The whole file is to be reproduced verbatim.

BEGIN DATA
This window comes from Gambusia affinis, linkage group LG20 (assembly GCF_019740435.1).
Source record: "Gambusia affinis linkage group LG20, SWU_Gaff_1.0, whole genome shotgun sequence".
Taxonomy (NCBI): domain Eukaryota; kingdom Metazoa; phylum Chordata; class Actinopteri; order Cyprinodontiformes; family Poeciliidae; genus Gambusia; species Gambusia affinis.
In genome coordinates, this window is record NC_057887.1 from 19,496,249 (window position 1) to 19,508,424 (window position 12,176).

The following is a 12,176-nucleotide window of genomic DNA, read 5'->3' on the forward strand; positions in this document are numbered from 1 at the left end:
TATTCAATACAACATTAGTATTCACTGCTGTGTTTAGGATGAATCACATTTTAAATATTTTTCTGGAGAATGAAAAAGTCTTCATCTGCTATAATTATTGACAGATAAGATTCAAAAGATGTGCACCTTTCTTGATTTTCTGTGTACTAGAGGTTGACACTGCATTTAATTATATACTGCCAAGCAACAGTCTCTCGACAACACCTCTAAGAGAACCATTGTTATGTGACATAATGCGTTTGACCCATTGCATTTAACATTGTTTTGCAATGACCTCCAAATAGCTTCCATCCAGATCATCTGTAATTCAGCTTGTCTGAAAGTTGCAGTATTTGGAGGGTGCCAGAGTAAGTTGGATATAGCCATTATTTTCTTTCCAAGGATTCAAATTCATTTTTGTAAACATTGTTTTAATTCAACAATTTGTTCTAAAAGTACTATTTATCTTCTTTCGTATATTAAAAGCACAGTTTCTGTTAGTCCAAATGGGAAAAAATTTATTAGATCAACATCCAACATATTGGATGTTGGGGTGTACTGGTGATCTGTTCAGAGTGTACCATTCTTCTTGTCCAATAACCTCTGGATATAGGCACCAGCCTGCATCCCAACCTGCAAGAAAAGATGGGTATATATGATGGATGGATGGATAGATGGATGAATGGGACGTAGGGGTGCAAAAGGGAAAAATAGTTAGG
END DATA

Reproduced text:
This window comes from Gambusia affinis, linkage group LG20 (assembly GCF_019740435.1).
Source record: "Gambusia affinis linkage group LG20, SWU_Gaff_1.0, whole genome shotgun sequence".
Taxonomy (NCBI): domain Eukaryota; kingdom Metazoa; phylum Chordata; class Actinopteri; order Cyprinodontiformes; family Poeciliidae; genus Gambusia; species Gambusia affinis.
In genome coordinates, this window is record NC_057887.1 from 19,496,249 (window position 1) to 19,508,424 (window position 12,176).

The following is a 12,176-nucleotide window of genomic DNA, read 5'->3' on the forward strand; positions in this document are numbered from 1 at the left end:
TATTCAATACAACATTAGTATTCACTGCTGTGTTTAGGATGAATCACATTTTAAATATTTTTCTGGAGAATGAAAAAGTCTTCATCTGCTATAATTATTGACAGATAAGATTCAAAAGATGTGCACCTTTCTTGATTTTCTGTGTACTAGAGGTTGACACTGCATTTAATTATATACTGCCAAGCAACAGTCTCTCGACAACACCTCTAAGAGAACCATTGTTATGTGACATAATGCGTTTGACCCATTGCATTTAACATTGTTTTGCAATGACCTCCAAATAGCTTCCATCCAGATCATCTGTAATTCAGCTTGTCTGAAAGTTGCAGTATTTGGAGGGTGCCAGAGTAAGTTGGATATAGCCATTATTTTCTTTCCAAGGATTCAAATTCATTTTTGTAAACATTGTTTTAATTCAACAATTTGTTCTAAAAGTACTATTTATCTTCTTTCGTATATTAAAAGCACAGTTTCTGTTAGTCCAAATGGGAAAAAATTTATTAGATCAACATCCAACATATTGGATGTTGGGGTGTACTGGTGATCTGTTCAGAGTGTACCATTCTTCTTGTCCAATAACCTCTGGATATAGGCACCAGCCTGCATCCCAACCTGCAAGAAAAGATGGGTATATATGATGGATGGATGGATAGATGGATGAATGGGACGTAGGGGTGCAAAAGGGAAAAATAGTTAGG